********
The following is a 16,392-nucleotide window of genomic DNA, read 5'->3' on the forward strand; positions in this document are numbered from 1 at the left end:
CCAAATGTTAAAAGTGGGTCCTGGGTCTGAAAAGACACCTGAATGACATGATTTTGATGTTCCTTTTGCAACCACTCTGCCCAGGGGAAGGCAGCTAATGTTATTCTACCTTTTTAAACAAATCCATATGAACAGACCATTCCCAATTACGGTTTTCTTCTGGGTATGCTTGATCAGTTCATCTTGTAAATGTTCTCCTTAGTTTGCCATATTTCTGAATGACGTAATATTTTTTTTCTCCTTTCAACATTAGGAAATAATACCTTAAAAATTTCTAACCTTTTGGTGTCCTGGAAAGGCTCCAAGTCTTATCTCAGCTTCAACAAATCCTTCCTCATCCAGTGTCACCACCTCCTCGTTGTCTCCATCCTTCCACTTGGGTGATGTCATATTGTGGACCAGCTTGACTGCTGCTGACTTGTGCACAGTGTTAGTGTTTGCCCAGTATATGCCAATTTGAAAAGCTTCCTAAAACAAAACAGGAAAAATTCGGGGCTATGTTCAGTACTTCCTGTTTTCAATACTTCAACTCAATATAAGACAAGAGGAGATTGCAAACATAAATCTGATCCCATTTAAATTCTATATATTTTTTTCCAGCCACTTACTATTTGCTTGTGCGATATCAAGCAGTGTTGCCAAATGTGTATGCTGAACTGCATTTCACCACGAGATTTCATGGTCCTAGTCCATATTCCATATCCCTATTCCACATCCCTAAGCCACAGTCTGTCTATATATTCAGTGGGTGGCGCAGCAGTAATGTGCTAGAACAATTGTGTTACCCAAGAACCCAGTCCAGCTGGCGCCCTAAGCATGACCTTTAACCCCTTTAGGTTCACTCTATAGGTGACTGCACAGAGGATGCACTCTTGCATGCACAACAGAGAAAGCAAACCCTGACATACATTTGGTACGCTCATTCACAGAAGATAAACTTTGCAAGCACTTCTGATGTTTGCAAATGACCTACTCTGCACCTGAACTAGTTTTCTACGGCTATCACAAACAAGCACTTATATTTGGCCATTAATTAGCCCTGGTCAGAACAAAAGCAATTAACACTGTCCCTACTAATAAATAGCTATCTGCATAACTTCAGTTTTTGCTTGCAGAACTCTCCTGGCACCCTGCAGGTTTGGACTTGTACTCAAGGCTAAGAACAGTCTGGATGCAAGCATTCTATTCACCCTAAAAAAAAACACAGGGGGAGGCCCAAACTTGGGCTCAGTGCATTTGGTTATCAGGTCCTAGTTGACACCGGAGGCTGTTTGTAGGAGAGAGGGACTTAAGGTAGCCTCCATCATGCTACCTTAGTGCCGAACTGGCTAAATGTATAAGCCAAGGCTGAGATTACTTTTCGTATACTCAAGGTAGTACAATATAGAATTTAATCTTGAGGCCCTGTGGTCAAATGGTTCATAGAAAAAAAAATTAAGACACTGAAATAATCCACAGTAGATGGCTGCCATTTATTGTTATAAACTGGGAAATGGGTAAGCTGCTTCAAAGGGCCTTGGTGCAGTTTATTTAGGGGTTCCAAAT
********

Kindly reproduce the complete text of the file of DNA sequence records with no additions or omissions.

The following is a 16,392-nucleotide window of genomic DNA, read 5'->3' on the forward strand; positions in this document are numbered from 1 at the left end:
CCAAATGTTAAAAGTGGGTCCTGGGTCTGAAAAGACACCTGAATGACATGATTTTGATGTTCCTTTTGCAACCACTCTGCCCAGGGGAAGGCAGCTAATGTTATTCTACCTTTTTAAACAAATCCATATGAACAGACCATTCCCAATTACGGTTTTCTTCTGGGTATGCTTGATCAGTTCATCTTGTAAATGTTCTCCTTAGTTTGCCATATTTCTGAATGACGTAATATTTTTTTTCTCCTTTCAACATTAGGAAATAATACCTTAAAAATTTCTAACCTTTTGGTGTCCTGGAAAGGCTCCAAGTCTTATCTCAGCTTCAACAAATCCTTCCTCATCCAGTGTCACCACCTCCTCGTTGTCTCCATCCTTCCACTTGGGTGATGTCATATTGTGGACCAGCTTGACTGCTGCTGACTTGTGCACAGTGTTAGTGTTTGCCCAGTATATGCCAATTTGAAAAGCTTCCTAAAACAAAACAGGAAAAATTCGGGGCTATGTTCAGTACTTCCTGTTTTCAATACTTCAACTCAATATAAGACAAGAGGAGATTGCAAACATAAATCTGATCCCATTTAAATTCTATATATTTTTTTCCAGCCACTTACTATTTGCTTGTGCGATATCAAGCAGTGTTGCCAAATGTGTATGCTGAACTGCATTTCACCACGAGATTTCATGGTCCTAGTCCATATTCCATATCCCTATTCCACATCCCTAAGCCACAGTCTGTCTATATATTCAGTGGGTGGCGCAGCAGTAATGTGCTAGAACAATTGTGTTACCCAAGAACCCAGTCCAGCTGGCGCCCTAAGCATGACCTTTAACCCCTTTAGGTTCACTCTATAGGTGACTGCACAGAGGATGCACTCTTGCATGCACAACAGAGAAAGCAAACCCTGACATACATTTGGTACGCTCATTCACAGAAGATAAACTTTGCAAGCACTTCTGATGTTTGCAAATGACCTACTCTGCACCTGAACTAGTTTTCTACGGCTATCACAAACAAGCACTTATATTTGGCCATTAATTAGCCCTGGTCAGAACAAAAGCAATTAACACTGTCCCTACTAATAAATAGCTATCTGCATAACTTCAGTTTTTGCTTGCAGAACTCTCCTGGCACCCTGCAGGTTTGGACTTGTACTCAAGGCTAAGAACAGTCTGGATGCAAGCATTCTATTCACCCTAAAAAAAAACACAGGGGGAGGCCCAAACTTGGGCTCAGTGCATTTGGTTATCAGGTCCTAGTTGACACCGGAGGCTGTTTGTAGGAGAGAGGGACTTAAGGTAGCCTCCATCATGCTACCTTAGTGCCGAACTGGCTAAATGTATAAGCCAAGGCTGAGATTACTTTTCGTATACTCAAGGTAGTACAATATAGAATTTAATCTTGAGGCCCTGTGGTCAAATGGTTCATAGAAAAAAAAATTAAGACACTGAAATAATCCACAGTAGATGGCTGCCATTTATTGTTATAAACTGGGAAATGGGTAAGCTGCTTCAAAGGGCCTTGGTGCAGTTTATTTAGGGGTTCCAAAT